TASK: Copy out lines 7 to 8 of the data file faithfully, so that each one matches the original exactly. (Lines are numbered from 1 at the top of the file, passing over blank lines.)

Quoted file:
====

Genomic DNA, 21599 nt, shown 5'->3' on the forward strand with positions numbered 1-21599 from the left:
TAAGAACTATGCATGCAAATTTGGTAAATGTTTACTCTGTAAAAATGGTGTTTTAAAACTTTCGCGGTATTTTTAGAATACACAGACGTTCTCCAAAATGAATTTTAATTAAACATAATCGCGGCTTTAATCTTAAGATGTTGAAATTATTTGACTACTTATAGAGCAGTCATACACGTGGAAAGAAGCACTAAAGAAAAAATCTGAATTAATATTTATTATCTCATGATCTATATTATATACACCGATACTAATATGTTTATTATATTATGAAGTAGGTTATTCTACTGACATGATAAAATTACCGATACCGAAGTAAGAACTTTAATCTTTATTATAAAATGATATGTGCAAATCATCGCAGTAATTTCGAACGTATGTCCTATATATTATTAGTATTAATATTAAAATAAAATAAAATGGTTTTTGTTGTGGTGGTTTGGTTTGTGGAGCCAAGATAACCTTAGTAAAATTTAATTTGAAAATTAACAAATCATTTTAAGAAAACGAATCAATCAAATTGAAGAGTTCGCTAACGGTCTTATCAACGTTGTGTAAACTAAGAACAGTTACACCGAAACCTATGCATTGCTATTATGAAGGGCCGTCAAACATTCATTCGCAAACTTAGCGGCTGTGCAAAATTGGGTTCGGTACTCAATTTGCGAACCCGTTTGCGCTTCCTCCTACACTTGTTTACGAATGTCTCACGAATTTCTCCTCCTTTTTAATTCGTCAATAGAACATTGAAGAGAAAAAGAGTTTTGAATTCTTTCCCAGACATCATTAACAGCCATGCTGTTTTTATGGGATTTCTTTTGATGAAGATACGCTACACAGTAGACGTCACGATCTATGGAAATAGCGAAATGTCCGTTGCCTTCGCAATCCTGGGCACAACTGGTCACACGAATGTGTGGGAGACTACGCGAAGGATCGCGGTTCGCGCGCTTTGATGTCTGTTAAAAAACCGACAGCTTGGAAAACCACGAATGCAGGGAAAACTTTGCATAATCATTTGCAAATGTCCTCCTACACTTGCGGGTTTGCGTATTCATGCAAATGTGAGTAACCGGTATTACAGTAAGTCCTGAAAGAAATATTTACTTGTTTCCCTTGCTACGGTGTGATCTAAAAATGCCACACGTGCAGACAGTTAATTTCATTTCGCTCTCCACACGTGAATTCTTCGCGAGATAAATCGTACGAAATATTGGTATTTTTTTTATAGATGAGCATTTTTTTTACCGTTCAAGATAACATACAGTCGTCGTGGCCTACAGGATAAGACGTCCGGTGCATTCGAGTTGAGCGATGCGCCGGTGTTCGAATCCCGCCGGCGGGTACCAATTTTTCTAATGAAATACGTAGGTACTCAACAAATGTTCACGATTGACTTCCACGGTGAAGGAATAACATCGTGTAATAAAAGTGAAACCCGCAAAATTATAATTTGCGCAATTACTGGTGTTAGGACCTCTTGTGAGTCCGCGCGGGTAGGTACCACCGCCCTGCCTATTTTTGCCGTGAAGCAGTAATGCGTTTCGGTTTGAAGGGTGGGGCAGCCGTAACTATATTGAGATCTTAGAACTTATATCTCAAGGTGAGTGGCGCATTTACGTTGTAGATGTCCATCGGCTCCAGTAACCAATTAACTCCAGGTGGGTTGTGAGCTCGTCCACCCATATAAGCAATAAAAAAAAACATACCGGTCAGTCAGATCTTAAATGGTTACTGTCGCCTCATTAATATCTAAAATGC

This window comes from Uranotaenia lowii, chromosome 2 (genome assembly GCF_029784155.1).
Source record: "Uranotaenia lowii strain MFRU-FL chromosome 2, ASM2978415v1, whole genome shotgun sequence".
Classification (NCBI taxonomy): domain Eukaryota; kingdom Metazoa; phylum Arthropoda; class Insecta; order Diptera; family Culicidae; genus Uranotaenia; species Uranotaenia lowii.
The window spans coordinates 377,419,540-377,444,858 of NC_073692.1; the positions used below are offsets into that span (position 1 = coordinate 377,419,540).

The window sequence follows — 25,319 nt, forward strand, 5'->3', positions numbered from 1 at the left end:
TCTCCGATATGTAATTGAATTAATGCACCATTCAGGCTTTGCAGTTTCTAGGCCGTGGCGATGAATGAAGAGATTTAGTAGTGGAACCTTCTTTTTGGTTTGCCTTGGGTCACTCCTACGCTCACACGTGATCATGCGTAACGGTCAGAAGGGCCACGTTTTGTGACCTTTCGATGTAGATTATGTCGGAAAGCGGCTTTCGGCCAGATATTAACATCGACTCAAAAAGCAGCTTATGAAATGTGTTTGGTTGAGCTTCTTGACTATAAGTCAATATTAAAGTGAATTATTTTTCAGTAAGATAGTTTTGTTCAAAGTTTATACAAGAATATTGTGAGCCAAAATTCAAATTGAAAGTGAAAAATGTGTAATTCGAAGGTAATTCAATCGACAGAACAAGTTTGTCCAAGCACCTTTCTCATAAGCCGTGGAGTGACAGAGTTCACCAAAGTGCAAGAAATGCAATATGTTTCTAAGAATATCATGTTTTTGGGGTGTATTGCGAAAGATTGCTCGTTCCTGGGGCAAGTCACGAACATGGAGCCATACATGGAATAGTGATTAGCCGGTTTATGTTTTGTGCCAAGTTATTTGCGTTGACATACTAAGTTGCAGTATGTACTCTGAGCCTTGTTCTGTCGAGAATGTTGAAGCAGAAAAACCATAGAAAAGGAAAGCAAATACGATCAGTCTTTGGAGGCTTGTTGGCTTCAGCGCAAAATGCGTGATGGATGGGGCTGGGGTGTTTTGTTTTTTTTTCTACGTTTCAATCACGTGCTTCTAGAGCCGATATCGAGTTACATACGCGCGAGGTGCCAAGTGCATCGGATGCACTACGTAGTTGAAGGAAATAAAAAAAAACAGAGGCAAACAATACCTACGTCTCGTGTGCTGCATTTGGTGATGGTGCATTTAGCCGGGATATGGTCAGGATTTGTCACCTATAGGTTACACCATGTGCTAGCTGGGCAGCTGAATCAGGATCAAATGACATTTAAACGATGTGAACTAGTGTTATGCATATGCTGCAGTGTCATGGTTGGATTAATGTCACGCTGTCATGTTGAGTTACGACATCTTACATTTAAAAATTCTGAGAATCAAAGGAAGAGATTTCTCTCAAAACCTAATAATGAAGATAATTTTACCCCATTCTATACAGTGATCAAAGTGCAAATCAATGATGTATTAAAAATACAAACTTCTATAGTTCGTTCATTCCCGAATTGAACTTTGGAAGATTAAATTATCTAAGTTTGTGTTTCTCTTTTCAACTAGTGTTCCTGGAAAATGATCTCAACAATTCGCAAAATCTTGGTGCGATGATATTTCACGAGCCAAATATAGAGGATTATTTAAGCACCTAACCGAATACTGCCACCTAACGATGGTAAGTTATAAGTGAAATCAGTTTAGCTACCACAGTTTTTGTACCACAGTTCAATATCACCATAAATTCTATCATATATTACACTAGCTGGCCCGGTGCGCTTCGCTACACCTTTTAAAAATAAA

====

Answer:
The window sequence follows — 25,319 nt, forward strand, 5'->3', positions numbered from 1 at the left end:
TCTCCGATATGTAATTGAATTAATGCACCATTCAGGCTTTGCAGTTTCTAGGCCGTGGCGATGAATGAAGAGATTTAGTAGTGGAACCTTCTTTTTGGTTTGCCTTGGGTCACTCCTACGCTCACACGTGATCATGCGTAACGGTCAGAAGGGCCACGTTTTGTGACCTTTCGATGTAGATTATGTCGGAAAGCGGCTTTCGGCCAGATATTAACATCGACTCAAAAAGCAGCTTATGAAATGTGTTTGGTTGAGCTTCTTGACTATAAGTCAATATTAAAGTGAATTATTTTTCAGTAAGATAGTTTTGTTCAAAGTTTATACAAGAATATTGTGAGCCAAAATTCAAATTGAAAGTGAAAAATGTGTAATTCGAAGGTAATTCAATCGACAGAACAAGTTTGTCCAAGCACCTTTCTCATAAGCCGTGGAGTGACAGAGTTCACCAAAGTGCAAGAAATGCAATATGTTTCTAAGAATATCATGTTTTTGGGGTGTATTGCGAAAGATTGCTCGTTCCTGGGGCAAGTCACGAACATGGAGCCATACATGGAATAGTGATTAGCCGGTTTATGTTTTGTGCCAAGTTATTTGCGTTGACATACTAAGTTGCAGTATGTACTCTGAGCCTTGTTCTGTCGAGAATGTTGAAGCAGAAAAACCATAGAAAAGGAAAGCAAATACGATCAGTCTTTGGAGGCTTGTTGGCTTCAGCGCAAAATGCGTGATGGATGGGGCTGGGGTGTTTTGTTTTTTTTTCTACGTTTCAATCACGTGCTTCTAGAGCCGATATCGAGTTACATACGCGCGAGGTGCCAAGTGCATCGGATGCACTACGTAGTTGAAGGAAATAAAAAAAAACAGAGGCAAACAATACCTACGTCTCGTGTGCTGCATTTGGTGATGGTGCATTTAGCCGGGATATGGTCAGGATTTGTCACCTATAGGTTACACCATGTGCTAGCTGGGCAGCTGAATCAGGATCAAATGACATTTAAACGATGTGAACTAGTGTTATGCATATGCTGCAGTGTCATGGTTGGATTAATGTCACGCTGTCATGTTGAGTTACGACATCTTACATTTAAAAATTCTGAGAATCAAAGGAAGAGATTTCTCTCAAAACCTAATAATGAAGATAATTTTACCCCATTCTATACAGTGATCAAAGTGCAAATCAATGATGTATTAAAAATACAAACTTCTATAGTTCGTTCATTCCCGAATTGAACTTTGGAAGATTAAATTATCTAAGTTTGTGTTTCTCTTTTCAACTAGTGTTCCTGGAAAATGATCTCAACAATTCGCAAAATCTTGGTGCGATGATATTTCACGAGCCAAATATAGAGGATTATTTAAGCACCTAACCGAATACTGCCACCTAACGATGGTAAGTTATAAGTGAAATCAGTTTAGCTACCACAGTTTTTGTACCACAGTTCAATATCACCATAAATTCTATCATATATTACACTAGCTGGCCCGGTGCGCTTCGCTACACCTTTTAAAAATAAA